All The Devils Are Here, is the latest novel in Louise Penny’s series about Quebec homicide detective, Chief Inspector Armand Gamache. However, unlike most of the earlier books this does not take place in the Canadian village of Three Pines; indeed, it isn’t sited in Canada at all. When I first realised that this novel was set in Paris, I have to admit I was concerned. Much as I like Gamache, I am just as drawn to Penny’s books by the wonderfully eccentric cast of characters that inhabit that small village close to the borders of Vermont. So much so, that I have been known to insist that the next house that comes up for sale in Three Pines is mine; however much it costs. How would I cope with a book that lacked the harum scarum Clara, the wise Myrna and the acerbic Ruth, not to mention the many delights of Gabri and Olivier‘s bistro? The answer, surprisingly, was much better than I expected. In fact, I think this is possibly Penny’s strongest novel since Bury Your Dead.
Armand and Reine-Marie Gamache are in Paris for the birth of their daughter’s second child. Annie along with her husband, Jean-Guy Beauvoir, have moved to the French capital following Beauvoir’s resignation from the Sûreté du Québec to take up a position with GHS Engineering. Beauvoir is no engineer, a fact brought home to him by the barely disguised contempt of his second-in-command, Séverine Arbour. Why was the position offered to him? His talents lie in detection. Has he been placed in the company in order to ferret out some sort of wrongdoing? If he has, he doesn’t really know enough about the business to be able to spot any type of corruption that might be going on. Jean-Guy is frustrated; never a good situation.
Annie isn’t the only member of the Gamache family resident in France‘s chief city. Their son, Daniel, also lives there, working for a bank in the field of venture capital. It has been apparent throughout the series that, much to Armand’s distress, there is an estrangement between father and son but, unable to fathom the cause, Gamache has been able to do nothing about it. While Annie is delighted her parents are there, you get the feeling that Daniel would rather they were anywhere else on Earth.
The final member of the Gamache “family“ greets Armand on the night that he and Reine-Marie first arrive in Paris. Stephen Horowitz is Armand’s godfather. Now in his 90s, this immensely rich man, has been very much a father to the Chief Inspector after his parents died in a car accident when he was nine. Although German by birth Horowitz was a member of the French Resistance and has spent most of his life since then outing corruption in financial and business enterprises around the world. Leaving a restaurant where the family have been dining on that first night, Horowitz is the victim of a hit-and-run attack, clearly targeted at him and equally clearly intended to kill. When Armand and Jean-Guy then visit Stephen’s apartment and find a body there, it becomes apparent that mischief is afoot and that somehow it is linked to the upcoming GHS board meeting.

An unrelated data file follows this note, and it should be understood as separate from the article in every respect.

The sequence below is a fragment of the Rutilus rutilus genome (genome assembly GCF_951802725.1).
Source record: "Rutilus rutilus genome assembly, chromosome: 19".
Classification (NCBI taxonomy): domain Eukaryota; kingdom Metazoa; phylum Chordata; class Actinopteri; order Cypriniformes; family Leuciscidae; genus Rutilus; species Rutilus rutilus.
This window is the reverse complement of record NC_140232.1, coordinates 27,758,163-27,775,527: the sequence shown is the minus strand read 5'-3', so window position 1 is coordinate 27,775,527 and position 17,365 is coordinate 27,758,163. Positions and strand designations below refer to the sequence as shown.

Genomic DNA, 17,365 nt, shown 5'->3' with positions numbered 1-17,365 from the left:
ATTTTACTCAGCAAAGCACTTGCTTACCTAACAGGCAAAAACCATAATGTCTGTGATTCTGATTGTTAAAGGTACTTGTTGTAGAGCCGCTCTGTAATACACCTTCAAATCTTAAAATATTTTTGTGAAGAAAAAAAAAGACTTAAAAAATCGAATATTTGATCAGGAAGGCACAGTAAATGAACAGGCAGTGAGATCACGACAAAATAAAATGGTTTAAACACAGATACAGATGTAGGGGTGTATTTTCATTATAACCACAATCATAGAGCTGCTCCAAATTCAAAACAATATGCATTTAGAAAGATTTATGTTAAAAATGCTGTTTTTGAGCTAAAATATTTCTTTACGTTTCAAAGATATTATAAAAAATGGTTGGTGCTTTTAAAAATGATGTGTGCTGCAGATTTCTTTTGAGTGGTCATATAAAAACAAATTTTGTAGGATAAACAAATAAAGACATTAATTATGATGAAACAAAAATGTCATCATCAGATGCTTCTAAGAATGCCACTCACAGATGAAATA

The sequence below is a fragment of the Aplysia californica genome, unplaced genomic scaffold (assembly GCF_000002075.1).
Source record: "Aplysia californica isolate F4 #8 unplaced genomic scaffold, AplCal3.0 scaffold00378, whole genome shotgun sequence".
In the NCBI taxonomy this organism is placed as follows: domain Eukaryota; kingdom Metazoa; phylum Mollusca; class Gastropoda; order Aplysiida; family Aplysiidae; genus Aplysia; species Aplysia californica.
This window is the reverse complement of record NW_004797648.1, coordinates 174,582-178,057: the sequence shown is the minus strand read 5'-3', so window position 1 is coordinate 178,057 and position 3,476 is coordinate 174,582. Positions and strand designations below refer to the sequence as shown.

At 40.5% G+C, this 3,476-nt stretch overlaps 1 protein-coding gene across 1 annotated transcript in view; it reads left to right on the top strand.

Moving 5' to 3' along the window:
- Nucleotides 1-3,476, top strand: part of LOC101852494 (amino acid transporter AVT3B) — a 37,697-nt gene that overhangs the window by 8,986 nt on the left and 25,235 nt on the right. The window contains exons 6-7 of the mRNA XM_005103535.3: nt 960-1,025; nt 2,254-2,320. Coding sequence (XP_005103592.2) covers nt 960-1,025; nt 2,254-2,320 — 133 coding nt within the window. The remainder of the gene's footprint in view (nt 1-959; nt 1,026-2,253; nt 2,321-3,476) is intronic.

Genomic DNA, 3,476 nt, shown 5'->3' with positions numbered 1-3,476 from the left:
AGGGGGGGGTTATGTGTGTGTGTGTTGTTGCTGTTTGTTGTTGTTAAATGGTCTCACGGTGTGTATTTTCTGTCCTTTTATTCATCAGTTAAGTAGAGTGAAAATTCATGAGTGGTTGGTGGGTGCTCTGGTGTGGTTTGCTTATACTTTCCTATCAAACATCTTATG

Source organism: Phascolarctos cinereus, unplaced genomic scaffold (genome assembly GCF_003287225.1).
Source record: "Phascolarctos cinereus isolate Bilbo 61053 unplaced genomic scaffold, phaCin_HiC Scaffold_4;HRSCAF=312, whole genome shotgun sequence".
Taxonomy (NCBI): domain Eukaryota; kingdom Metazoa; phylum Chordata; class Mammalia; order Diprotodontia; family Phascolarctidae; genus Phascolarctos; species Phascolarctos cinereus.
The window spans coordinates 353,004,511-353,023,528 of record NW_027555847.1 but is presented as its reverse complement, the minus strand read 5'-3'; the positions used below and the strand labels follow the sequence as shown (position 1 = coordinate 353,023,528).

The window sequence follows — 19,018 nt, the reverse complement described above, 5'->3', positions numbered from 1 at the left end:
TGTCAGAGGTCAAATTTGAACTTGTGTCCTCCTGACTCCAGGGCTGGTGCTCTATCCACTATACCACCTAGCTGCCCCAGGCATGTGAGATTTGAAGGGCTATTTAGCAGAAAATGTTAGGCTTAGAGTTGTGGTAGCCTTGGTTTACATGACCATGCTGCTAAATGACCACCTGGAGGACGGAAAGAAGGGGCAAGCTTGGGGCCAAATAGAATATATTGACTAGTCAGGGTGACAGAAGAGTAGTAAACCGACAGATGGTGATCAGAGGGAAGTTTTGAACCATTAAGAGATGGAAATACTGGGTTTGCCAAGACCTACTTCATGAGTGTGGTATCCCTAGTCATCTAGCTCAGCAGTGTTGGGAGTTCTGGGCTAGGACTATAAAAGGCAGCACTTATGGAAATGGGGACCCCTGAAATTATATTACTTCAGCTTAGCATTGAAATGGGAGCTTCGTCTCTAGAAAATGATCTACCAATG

Of course, Gamache has not always been a “lowly“ Chief Inspector. His career has taken him to the very top and as a result he knows other top policeman around the world, including Claude Dussault, the Prefect of Paris Police so, when he feels that the assigned officers are not taking his insistence that Stephen was deliberately targeted seriously, Armand calls on his friend for assistance. But is Dussault to be trusted? Is it possible that the Prefect himself has been corrupted? Are Stephen’s claims of his part in the war valid? And, most troubling, can Gamache place his faith in those who are closest to him of all? Much of the novel turns on the question of who can and who cannot be trusted with Gamache really only able to depend entirely on Reine-Marie and Beauvoir.
You have to keep your wits about you during what is quite a substantial novel. There are many twists and turns before the reasons behind the murders and attempted murders are revealed and answers to the question of who is on whose side are fluid right up until the very dramatic conclusion. Big business and those who sit on the boards of such institutions do not come out of it well. Don’t trust anything manufactured might well be one message taken away by the reader; I may never get in a lift again! After Penny’s previous novel, A Better Man, which I thought was a disappointment, this is a very welcome return to form. If you are already a fan then I think you’ll enjoy it; if you have yet to meet Gamache and Beauvoir then I suggest you go back to the start of the series with Still Life, rather than beginning here, knowing that you have some very fine books ahead of you.
With thanks to Sphere and to NetGalley for a review copy.